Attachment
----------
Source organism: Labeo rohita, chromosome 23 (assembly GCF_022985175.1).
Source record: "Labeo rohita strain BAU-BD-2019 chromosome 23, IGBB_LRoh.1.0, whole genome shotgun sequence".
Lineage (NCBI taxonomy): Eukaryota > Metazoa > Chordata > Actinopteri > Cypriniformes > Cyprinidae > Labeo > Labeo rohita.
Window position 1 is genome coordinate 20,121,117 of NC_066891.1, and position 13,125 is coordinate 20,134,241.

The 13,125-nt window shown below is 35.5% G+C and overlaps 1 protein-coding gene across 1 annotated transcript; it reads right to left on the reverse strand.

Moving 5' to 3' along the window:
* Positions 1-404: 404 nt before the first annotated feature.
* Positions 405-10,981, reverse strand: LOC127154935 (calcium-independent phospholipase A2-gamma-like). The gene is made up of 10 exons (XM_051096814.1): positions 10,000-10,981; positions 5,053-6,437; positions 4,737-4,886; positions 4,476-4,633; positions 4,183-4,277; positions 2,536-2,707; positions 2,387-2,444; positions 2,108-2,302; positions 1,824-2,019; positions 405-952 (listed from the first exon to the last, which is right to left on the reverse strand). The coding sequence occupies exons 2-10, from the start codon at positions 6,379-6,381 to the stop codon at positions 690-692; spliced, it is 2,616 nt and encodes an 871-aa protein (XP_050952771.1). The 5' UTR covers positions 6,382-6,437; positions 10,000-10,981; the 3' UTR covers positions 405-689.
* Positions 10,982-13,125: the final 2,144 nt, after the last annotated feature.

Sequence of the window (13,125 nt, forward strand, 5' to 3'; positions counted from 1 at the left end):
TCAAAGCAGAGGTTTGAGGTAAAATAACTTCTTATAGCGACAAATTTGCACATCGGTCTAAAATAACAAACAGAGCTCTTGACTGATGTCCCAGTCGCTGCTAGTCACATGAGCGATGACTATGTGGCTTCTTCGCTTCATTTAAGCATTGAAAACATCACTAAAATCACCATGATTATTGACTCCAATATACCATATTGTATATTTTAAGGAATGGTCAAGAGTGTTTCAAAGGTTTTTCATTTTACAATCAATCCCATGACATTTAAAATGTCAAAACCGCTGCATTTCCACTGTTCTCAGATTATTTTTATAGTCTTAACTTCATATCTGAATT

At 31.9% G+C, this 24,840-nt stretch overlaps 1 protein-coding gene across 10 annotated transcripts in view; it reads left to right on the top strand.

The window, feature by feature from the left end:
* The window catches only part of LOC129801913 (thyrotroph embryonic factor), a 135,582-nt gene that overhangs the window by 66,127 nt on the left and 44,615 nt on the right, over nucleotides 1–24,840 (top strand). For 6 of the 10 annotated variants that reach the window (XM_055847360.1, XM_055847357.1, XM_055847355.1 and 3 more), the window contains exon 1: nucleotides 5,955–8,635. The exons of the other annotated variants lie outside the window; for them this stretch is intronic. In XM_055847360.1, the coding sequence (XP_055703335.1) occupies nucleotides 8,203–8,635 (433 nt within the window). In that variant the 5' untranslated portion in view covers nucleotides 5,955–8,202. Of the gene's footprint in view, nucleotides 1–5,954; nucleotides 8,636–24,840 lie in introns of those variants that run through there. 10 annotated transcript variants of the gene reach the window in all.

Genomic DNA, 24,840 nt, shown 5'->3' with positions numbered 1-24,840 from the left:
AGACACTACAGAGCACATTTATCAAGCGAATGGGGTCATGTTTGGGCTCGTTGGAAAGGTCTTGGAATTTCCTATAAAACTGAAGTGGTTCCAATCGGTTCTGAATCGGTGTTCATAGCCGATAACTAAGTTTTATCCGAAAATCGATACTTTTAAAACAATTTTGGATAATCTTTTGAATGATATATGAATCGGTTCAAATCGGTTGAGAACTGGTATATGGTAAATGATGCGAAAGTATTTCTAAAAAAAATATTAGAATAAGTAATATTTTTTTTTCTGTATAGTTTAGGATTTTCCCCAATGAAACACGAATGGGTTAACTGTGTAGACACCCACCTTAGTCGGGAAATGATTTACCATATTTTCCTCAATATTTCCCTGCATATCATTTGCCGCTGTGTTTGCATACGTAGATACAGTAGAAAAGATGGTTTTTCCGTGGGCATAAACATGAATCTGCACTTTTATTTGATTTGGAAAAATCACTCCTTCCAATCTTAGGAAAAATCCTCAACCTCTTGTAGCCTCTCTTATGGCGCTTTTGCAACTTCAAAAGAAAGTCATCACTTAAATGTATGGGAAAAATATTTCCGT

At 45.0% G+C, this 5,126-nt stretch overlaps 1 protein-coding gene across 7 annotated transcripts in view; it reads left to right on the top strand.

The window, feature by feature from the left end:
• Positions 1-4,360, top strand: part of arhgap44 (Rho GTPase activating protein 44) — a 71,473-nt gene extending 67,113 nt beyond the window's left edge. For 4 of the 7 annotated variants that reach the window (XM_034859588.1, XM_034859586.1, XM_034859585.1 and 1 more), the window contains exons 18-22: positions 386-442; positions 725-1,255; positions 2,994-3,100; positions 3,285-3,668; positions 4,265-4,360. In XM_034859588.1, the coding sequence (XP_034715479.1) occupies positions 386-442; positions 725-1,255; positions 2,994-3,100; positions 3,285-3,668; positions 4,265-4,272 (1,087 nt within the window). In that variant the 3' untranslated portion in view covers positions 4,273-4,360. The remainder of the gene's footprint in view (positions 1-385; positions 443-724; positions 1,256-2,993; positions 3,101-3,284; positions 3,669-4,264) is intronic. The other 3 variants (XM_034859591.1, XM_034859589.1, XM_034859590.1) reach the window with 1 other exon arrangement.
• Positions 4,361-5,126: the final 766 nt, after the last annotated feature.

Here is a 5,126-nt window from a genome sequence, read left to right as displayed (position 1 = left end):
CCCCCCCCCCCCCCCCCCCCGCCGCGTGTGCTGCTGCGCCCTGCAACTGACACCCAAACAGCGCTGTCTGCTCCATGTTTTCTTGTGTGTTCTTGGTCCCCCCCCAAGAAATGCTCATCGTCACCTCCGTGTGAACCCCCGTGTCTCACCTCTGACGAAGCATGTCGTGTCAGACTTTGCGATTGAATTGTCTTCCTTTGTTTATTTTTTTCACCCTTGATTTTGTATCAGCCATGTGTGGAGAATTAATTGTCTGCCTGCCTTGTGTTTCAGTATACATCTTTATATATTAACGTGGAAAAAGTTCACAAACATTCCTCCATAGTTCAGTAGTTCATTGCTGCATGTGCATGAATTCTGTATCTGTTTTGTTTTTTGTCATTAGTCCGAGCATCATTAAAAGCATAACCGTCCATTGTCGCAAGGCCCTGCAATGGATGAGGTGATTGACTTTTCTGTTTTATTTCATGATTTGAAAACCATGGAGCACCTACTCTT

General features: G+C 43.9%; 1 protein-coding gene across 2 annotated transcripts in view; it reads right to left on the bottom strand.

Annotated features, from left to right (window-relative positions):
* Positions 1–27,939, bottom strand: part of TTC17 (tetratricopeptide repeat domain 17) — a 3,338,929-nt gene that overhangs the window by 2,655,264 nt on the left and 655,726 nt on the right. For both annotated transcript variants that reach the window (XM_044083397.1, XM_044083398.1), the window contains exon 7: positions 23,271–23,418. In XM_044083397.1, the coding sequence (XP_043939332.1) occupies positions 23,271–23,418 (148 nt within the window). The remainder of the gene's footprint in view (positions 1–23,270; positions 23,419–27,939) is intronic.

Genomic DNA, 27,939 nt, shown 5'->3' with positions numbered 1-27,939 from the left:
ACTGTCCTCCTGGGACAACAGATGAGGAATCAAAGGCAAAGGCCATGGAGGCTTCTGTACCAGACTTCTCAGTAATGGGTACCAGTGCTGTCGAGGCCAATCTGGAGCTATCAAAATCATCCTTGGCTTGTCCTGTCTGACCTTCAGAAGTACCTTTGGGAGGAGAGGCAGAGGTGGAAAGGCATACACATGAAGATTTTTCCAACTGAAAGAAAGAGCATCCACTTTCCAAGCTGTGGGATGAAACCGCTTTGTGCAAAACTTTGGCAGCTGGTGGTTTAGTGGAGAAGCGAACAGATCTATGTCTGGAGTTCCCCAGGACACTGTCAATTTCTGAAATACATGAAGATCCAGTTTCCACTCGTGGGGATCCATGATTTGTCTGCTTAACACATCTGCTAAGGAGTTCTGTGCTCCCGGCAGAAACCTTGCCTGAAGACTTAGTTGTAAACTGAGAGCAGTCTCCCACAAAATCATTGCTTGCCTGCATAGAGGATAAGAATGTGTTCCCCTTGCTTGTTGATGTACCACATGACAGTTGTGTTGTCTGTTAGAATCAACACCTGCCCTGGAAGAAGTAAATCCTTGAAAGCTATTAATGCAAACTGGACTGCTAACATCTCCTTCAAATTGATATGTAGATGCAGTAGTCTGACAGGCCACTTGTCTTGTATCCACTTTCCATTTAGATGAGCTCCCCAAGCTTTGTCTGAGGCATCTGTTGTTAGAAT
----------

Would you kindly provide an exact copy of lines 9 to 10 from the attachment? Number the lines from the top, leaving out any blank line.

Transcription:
* Positions 10,982-13,125: the final 2,144 nt, after the last annotated feature.

Sequence of the window (13,125 nt, forward strand, 5' to 3'; positions counted from 1 at the left end):